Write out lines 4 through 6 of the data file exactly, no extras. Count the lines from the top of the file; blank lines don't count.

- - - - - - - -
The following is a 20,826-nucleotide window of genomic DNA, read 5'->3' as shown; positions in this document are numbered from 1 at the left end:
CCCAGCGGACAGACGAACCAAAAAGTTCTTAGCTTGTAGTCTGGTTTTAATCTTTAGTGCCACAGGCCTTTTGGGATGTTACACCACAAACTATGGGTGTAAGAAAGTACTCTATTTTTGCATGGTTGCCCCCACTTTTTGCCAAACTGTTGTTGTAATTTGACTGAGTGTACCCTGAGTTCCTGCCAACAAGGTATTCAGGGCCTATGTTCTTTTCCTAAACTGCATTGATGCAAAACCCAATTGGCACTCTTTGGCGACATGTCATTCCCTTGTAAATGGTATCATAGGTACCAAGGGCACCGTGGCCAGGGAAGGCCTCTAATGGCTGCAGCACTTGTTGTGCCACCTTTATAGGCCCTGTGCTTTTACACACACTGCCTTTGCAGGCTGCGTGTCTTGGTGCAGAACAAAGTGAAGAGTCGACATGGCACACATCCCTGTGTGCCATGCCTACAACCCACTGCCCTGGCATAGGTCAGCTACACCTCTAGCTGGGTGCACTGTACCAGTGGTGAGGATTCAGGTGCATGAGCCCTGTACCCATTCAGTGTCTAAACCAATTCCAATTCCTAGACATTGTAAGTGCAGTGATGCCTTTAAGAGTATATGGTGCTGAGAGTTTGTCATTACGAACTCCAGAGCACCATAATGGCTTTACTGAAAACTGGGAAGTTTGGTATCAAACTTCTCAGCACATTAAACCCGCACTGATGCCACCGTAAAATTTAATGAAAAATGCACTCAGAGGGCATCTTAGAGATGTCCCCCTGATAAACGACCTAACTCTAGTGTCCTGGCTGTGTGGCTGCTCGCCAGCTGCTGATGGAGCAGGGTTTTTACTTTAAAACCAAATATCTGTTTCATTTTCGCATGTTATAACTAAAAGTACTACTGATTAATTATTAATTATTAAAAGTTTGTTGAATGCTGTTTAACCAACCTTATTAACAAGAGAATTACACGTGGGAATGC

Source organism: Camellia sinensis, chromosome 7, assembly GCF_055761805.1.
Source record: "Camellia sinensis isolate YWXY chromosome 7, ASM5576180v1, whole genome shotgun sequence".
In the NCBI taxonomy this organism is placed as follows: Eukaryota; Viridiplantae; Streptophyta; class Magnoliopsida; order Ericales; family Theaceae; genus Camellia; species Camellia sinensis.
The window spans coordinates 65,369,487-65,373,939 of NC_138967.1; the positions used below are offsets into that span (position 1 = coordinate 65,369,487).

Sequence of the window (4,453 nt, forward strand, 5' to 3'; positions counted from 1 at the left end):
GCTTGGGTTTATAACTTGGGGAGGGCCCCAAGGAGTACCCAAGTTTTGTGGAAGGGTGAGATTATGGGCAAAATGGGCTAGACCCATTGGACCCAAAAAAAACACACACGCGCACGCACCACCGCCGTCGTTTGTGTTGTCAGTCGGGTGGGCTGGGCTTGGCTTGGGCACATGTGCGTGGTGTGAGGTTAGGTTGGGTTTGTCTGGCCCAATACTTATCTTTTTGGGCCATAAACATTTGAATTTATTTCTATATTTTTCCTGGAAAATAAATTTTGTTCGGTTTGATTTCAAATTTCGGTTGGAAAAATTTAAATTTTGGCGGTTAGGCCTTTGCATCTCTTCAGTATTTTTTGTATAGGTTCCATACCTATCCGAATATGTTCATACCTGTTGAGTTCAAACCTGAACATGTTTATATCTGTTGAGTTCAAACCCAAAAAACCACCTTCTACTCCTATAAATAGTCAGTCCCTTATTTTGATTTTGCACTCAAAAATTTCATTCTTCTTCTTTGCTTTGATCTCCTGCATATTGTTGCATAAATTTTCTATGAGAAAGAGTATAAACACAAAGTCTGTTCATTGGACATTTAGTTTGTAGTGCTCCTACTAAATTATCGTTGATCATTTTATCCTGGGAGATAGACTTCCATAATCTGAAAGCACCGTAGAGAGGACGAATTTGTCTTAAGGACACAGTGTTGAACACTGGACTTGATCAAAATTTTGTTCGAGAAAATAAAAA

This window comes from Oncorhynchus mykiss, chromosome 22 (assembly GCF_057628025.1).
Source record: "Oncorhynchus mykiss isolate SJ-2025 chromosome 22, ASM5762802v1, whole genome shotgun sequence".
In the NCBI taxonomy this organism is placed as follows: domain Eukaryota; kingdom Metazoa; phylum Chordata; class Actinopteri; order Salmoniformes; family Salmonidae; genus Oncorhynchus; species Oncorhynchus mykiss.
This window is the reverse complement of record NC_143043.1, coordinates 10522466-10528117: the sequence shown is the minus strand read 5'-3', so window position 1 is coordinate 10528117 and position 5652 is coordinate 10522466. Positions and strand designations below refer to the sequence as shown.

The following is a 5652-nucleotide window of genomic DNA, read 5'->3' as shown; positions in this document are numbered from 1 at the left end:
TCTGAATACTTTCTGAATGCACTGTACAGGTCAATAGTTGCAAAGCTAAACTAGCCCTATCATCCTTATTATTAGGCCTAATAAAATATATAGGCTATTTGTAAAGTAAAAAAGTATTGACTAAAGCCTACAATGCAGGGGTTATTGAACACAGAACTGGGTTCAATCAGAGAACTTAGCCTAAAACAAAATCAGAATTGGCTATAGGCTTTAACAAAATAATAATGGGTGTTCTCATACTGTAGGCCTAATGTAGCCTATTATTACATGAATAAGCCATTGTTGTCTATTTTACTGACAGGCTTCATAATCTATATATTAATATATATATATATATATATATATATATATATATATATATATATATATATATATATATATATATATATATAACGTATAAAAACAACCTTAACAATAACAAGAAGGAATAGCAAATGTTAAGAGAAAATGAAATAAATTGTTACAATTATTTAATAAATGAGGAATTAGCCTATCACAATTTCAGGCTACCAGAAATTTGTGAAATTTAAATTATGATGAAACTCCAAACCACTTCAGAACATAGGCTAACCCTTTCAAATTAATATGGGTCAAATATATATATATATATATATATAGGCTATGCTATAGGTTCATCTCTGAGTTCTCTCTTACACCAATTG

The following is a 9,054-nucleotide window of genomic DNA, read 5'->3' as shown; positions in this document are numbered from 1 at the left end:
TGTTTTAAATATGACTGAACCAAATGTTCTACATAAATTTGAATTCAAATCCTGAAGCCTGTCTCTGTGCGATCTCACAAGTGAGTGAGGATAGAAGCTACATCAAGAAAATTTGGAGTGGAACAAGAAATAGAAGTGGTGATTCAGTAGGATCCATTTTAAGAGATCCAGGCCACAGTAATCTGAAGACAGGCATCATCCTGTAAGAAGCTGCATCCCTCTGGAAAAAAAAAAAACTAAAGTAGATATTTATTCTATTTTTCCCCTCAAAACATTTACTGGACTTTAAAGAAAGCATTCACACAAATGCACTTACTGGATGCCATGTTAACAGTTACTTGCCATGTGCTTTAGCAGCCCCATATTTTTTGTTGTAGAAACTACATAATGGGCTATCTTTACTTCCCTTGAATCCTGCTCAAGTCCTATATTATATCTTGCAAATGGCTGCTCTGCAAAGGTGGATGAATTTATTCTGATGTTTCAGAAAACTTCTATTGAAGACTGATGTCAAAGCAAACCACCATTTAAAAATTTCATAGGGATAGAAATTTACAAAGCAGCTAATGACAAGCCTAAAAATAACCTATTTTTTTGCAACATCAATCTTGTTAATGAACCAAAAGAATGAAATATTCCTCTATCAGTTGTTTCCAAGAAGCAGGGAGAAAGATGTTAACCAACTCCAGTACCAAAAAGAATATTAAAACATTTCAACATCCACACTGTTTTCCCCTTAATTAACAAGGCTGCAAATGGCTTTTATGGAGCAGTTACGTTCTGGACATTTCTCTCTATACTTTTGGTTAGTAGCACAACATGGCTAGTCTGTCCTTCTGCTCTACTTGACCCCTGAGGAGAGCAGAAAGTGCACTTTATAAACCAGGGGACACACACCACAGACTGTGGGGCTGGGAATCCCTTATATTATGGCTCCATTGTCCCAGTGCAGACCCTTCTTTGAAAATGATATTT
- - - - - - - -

Source record: "Camellia sinensis isolate YWXY chromosome 7, ASM5576180v1, whole genome shotgun sequence".
In the NCBI taxonomy this organism is placed as follows: Eukaryota; Viridiplantae; Streptophyta; class Magnoliopsida; order Ericales; family Theaceae; genus Camellia; species Camellia sinensis.
The window spans coordinates 65,369,487-65,373,939 of NC_138967.1; the positions used below are offsets into that span (position 1 = coordinate 65,369,487).